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This is why you ship (authpad.com)
25 points by tomasien on Feb 27, 2013 | hide | past | web | favorite | 9 comments



I want to hear people who flopped say "just ship it".

Because how many second chances do you get?

The people who get lucky always say "do what I did" - it's a constant theme in business, they take credit for their actions when it was more of right time, right place, that cannot be easily duplicated.


I believe it's the same, you'll waste no more time at a failing project while being able to put your time into a possibly successful next project.


I seriously hate that this sort of bullshit blogpost gets upvotes on HN. Is there content here? No.

It's a veiled advertisement for another shitty iOS word game.

And I can't even downvote.


Sorry it got upvotes. I wanted to keep it short, but I thought it was interesting that we thought we should release the social version, didn't, were proven right by feedback BUT got valuable users because of some luck that shipping brought us. I thought that was interesting and I thought I'd share it. I intentionally kept the name and all details about the game out of the post so it wouldn't feel like an ad. I linked to it for those who were curious but that's it.


This is completely the wrong message, but there's something useful hiding here. "Just ship it" is idiotic, and can cost you tremendously in many ways.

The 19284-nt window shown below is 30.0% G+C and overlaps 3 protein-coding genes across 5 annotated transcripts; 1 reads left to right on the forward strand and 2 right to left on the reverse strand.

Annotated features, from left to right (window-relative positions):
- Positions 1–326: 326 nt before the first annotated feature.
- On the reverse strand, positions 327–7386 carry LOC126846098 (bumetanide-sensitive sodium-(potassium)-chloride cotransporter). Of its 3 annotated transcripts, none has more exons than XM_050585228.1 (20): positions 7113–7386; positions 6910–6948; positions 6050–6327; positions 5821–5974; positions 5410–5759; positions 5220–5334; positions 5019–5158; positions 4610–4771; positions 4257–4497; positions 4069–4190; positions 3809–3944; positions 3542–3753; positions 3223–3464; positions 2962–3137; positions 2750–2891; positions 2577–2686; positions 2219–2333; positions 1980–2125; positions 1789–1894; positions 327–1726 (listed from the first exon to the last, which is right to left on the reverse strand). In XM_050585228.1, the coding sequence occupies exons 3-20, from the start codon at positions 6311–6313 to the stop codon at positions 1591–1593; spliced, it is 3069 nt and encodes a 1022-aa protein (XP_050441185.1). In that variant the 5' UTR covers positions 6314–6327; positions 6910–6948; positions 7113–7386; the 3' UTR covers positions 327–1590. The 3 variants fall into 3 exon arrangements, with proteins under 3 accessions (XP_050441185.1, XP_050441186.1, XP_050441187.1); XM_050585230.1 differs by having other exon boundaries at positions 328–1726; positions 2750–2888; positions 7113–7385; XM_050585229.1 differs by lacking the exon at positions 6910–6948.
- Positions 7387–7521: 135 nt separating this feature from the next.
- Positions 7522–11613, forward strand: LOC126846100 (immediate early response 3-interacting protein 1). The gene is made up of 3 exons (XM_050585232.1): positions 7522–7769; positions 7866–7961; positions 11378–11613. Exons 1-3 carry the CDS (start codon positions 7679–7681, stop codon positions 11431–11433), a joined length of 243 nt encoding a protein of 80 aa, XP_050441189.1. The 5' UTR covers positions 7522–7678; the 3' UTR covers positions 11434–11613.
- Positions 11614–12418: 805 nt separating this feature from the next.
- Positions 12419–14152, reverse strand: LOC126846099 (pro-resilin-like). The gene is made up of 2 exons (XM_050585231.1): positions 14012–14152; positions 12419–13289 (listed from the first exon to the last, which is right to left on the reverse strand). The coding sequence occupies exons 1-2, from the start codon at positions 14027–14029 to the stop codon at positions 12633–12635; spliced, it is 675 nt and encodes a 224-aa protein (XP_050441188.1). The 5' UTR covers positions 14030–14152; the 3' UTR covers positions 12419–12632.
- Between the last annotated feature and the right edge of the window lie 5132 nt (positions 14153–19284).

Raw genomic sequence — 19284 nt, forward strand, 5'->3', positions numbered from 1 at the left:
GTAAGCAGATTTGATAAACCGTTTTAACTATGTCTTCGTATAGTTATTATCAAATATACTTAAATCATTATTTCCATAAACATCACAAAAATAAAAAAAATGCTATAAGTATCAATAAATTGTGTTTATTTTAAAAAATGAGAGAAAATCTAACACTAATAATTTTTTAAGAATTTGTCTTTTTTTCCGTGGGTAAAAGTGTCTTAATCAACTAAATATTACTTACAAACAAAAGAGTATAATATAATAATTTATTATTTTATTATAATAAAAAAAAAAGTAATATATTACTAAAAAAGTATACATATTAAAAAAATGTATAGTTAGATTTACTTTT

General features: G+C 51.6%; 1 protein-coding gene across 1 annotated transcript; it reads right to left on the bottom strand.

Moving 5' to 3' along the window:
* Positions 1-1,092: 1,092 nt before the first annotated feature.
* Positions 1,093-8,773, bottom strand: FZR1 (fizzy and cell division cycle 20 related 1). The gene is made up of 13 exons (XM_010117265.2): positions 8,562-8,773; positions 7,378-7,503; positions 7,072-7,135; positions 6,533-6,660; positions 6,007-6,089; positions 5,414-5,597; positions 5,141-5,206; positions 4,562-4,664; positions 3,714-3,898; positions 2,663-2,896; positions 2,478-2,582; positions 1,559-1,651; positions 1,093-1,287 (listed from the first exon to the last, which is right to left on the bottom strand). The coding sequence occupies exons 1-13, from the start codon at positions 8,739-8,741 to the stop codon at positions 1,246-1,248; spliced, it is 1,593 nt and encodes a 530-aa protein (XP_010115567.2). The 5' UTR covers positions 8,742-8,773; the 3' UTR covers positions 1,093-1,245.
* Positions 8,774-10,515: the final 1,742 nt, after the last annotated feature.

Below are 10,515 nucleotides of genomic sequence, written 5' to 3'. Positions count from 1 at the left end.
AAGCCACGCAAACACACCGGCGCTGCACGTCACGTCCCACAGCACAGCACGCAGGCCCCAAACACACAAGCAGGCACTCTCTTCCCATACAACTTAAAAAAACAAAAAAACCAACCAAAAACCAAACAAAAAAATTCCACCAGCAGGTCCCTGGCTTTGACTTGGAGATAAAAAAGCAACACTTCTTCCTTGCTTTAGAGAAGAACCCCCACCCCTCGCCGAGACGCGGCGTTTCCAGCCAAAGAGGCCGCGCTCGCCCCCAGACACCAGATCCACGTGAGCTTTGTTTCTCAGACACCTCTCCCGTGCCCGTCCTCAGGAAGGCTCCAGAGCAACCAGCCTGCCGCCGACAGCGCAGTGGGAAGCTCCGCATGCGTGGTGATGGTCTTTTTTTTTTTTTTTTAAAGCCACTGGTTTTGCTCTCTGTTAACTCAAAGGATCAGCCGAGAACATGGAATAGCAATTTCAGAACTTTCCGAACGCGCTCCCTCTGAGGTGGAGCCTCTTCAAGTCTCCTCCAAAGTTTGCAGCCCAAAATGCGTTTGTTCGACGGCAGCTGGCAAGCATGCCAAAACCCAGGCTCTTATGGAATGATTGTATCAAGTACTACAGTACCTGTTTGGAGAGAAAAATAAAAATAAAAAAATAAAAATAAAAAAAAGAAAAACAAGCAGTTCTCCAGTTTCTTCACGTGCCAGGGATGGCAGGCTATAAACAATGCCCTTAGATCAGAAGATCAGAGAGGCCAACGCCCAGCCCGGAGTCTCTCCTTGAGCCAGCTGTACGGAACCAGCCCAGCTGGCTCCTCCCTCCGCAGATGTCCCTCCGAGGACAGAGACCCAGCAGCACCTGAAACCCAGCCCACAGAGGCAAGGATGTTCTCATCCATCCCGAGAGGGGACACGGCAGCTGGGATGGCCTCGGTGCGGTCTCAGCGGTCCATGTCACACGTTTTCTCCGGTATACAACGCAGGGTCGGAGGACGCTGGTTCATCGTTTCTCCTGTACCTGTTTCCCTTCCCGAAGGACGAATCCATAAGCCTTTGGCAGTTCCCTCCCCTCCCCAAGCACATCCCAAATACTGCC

Rather, the appropriate message is: "Make a decision, and move on."

The misstep was waiting a month before shipping when it was ready to ship. Waiting a month for a decision is stupid. If the decision was "Don't ship it," that would have been fine too. As long as a decision being made, you have somewhere to go and something to do. Decision paralysis, though, can kill a company.


The same kind of arguments can also go on, and are just as fruitless to persist in, within the mind of a single developer...


Are they really that fruitless, as a rule? As ck2 pointed out, the other side of this coin is "we skimped on design in favor of moving fast and shipping, and now we have an unfocused product with a janky architecture that will be near impossible to recover from because we've already launched."

I'm the kind of person who exhibits that endless internal deliberation, so I fully understand the need to keep that in check. But, as is often the case, I think the key is finding balance and adjusting based on awareness of your own propensities.


As mentioned in a few other comments here, posts like these seem to be more fluff then real advice. I'd rather hear more about the struggles of the teams disagreement, and how you came to a good plan from those discussions. You can tell me all day to jump off a bridge because the one time you jumped, it worked out and you landed on nice fluffy pillows. However, that doesn't really change my mind about jumping off a bridge. It seems much more constructive to talk about the inner workings of "why" I should do something, rather then just "Hey! Go. F^$#ING. DO. THIS."

Secondly, is "Always ship. Always. Fucking. Ship. God damnit, SHIP YOUR CODE ALREADY!" (end of the article) really necessary?


Really crappy feeling realizing that people got offended enough by how mediocre your blog was to flag and get it banned. My apologies HNers, I'll try to do better next time.




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